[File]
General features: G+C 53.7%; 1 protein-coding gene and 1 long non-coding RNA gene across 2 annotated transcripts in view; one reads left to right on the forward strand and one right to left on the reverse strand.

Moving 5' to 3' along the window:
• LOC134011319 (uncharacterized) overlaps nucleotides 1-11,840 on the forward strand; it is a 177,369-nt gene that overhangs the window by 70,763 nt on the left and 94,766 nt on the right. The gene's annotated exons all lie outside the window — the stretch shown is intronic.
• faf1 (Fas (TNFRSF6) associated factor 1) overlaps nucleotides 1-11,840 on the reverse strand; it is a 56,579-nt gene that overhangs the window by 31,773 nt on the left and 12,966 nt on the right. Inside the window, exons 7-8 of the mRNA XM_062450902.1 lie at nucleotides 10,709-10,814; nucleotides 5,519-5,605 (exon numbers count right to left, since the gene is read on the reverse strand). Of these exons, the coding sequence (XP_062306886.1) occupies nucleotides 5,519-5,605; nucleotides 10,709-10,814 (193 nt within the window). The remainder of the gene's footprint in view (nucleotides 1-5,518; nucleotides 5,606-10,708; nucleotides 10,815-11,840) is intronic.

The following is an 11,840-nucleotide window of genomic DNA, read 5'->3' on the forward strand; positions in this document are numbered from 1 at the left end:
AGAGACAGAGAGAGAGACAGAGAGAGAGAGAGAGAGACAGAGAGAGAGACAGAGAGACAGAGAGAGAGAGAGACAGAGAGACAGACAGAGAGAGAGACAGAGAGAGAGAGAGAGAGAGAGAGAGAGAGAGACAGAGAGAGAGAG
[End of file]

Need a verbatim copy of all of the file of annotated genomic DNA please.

General features: G+C 53.7%; 1 protein-coding gene and 1 long non-coding RNA gene across 2 annotated transcripts in view; one reads left to right on the forward strand and one right to left on the reverse strand.

Moving 5' to 3' along the window:
• LOC134011319 (uncharacterized) overlaps nucleotides 1-11,840 on the forward strand; it is a 177,369-nt gene that overhangs the window by 70,763 nt on the left and 94,766 nt on the right. The gene's annotated exons all lie outside the window — the stretch shown is intronic.
• faf1 (Fas (TNFRSF6) associated factor 1) overlaps nucleotides 1-11,840 on the reverse strand; it is a 56,579-nt gene that overhangs the window by 31,773 nt on the left and 12,966 nt on the right. Inside the window, exons 7-8 of the mRNA XM_062450902.1 lie at nucleotides 10,709-10,814; nucleotides 5,519-5,605 (exon numbers count right to left, since the gene is read on the reverse strand). Of these exons, the coding sequence (XP_062306886.1) occupies nucleotides 5,519-5,605; nucleotides 10,709-10,814 (193 nt within the window). The remainder of the gene's footprint in view (nucleotides 1-5,518; nucleotides 5,606-10,708; nucleotides 10,815-11,840) is intronic.

The following is an 11,840-nucleotide window of genomic DNA, read 5'->3' on the forward strand; positions in this document are numbered from 1 at the left end:
AGAGACAGAGAGAGAGACAGAGAGAGAGAGAGAGAGACAGAGAGAGAGACAGAGAGACAGAGAGAGAGAGAGACAGAGAGACAGACAGAGAGAGAGACAGAGAGAGAGAGAGAGAGAGAGAGAGAGAGAGACAGAGAGAGAGAG